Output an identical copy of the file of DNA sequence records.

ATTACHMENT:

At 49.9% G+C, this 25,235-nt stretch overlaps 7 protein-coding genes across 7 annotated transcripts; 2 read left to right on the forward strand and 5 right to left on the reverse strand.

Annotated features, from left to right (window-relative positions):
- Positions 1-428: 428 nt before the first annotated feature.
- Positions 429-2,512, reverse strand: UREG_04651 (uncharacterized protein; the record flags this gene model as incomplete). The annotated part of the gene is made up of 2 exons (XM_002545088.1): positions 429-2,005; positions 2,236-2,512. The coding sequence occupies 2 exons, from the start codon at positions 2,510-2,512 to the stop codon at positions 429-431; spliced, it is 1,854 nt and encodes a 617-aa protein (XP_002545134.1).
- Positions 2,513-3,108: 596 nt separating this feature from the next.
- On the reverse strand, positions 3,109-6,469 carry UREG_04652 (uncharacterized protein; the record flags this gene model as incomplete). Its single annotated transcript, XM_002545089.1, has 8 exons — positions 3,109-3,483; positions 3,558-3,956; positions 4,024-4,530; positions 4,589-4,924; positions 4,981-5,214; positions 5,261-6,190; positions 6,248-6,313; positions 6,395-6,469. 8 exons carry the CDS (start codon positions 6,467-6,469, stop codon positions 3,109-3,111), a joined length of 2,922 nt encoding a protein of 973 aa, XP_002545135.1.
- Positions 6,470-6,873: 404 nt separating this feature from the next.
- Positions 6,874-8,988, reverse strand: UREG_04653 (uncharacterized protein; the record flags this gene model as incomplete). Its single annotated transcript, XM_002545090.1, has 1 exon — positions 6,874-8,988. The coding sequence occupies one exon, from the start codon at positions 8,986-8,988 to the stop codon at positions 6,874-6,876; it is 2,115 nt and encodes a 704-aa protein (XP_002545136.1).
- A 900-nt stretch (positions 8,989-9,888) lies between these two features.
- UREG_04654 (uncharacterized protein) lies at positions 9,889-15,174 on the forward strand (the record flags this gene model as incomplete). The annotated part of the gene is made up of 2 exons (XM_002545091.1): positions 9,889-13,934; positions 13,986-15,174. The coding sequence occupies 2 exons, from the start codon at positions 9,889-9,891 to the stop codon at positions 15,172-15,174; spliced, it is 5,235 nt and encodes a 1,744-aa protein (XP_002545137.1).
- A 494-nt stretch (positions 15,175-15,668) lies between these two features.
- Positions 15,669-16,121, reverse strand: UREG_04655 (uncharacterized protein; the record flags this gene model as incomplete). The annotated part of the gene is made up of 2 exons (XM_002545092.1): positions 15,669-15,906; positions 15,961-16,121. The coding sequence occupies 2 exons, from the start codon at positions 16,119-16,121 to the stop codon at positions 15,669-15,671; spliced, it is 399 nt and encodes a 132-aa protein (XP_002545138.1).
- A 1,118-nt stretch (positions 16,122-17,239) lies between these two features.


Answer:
At 49.9% G+C, this 25,235-nt stretch overlaps 7 protein-coding genes across 7 annotated transcripts; 2 read left to right on the forward strand and 5 right to left on the reverse strand.

Annotated features, from left to right (window-relative positions):
- Positions 1-428: 428 nt before the first annotated feature.
- Positions 429-2,512, reverse strand: UREG_04651 (uncharacterized protein; the record flags this gene model as incomplete). The annotated part of the gene is made up of 2 exons (XM_002545088.1): positions 429-2,005; positions 2,236-2,512. The coding sequence occupies 2 exons, from the start codon at positions 2,510-2,512 to the stop codon at positions 429-431; spliced, it is 1,854 nt and encodes a 617-aa protein (XP_002545134.1).
- Positions 2,513-3,108: 596 nt separating this feature from the next.
- On the reverse strand, positions 3,109-6,469 carry UREG_04652 (uncharacterized protein; the record flags this gene model as incomplete). Its single annotated transcript, XM_002545089.1, has 8 exons — positions 3,109-3,483; positions 3,558-3,956; positions 4,024-4,530; positions 4,589-4,924; positions 4,981-5,214; positions 5,261-6,190; positions 6,248-6,313; positions 6,395-6,469. 8 exons carry the CDS (start codon positions 6,467-6,469, stop codon positions 3,109-3,111), a joined length of 2,922 nt encoding a protein of 973 aa, XP_002545135.1.
- Positions 6,470-6,873: 404 nt separating this feature from the next.
- Positions 6,874-8,988, reverse strand: UREG_04653 (uncharacterized protein; the record flags this gene model as incomplete). Its single annotated transcript, XM_002545090.1, has 1 exon — positions 6,874-8,988. The coding sequence occupies one exon, from the start codon at positions 8,986-8,988 to the stop codon at positions 6,874-6,876; it is 2,115 nt and encodes a 704-aa protein (XP_002545136.1).
- A 900-nt stretch (positions 8,989-9,888) lies between these two features.
- UREG_04654 (uncharacterized protein) lies at positions 9,889-15,174 on the forward strand (the record flags this gene model as incomplete). The annotated part of the gene is made up of 2 exons (XM_002545091.1): positions 9,889-13,934; positions 13,986-15,174. The coding sequence occupies 2 exons, from the start codon at positions 9,889-9,891 to the stop codon at positions 15,172-15,174; spliced, it is 5,235 nt and encodes a 1,744-aa protein (XP_002545137.1).
- A 494-nt stretch (positions 15,175-15,668) lies between these two features.
- Positions 15,669-16,121, reverse strand: UREG_04655 (uncharacterized protein; the record flags this gene model as incomplete). The annotated part of the gene is made up of 2 exons (XM_002545092.1): positions 15,669-15,906; positions 15,961-16,121. The coding sequence occupies 2 exons, from the start codon at positions 16,119-16,121 to the stop codon at positions 15,669-15,671; spliced, it is 399 nt and encodes a 132-aa protein (XP_002545138.1).
- A 1,118-nt stretch (positions 16,122-17,239) lies between these two features.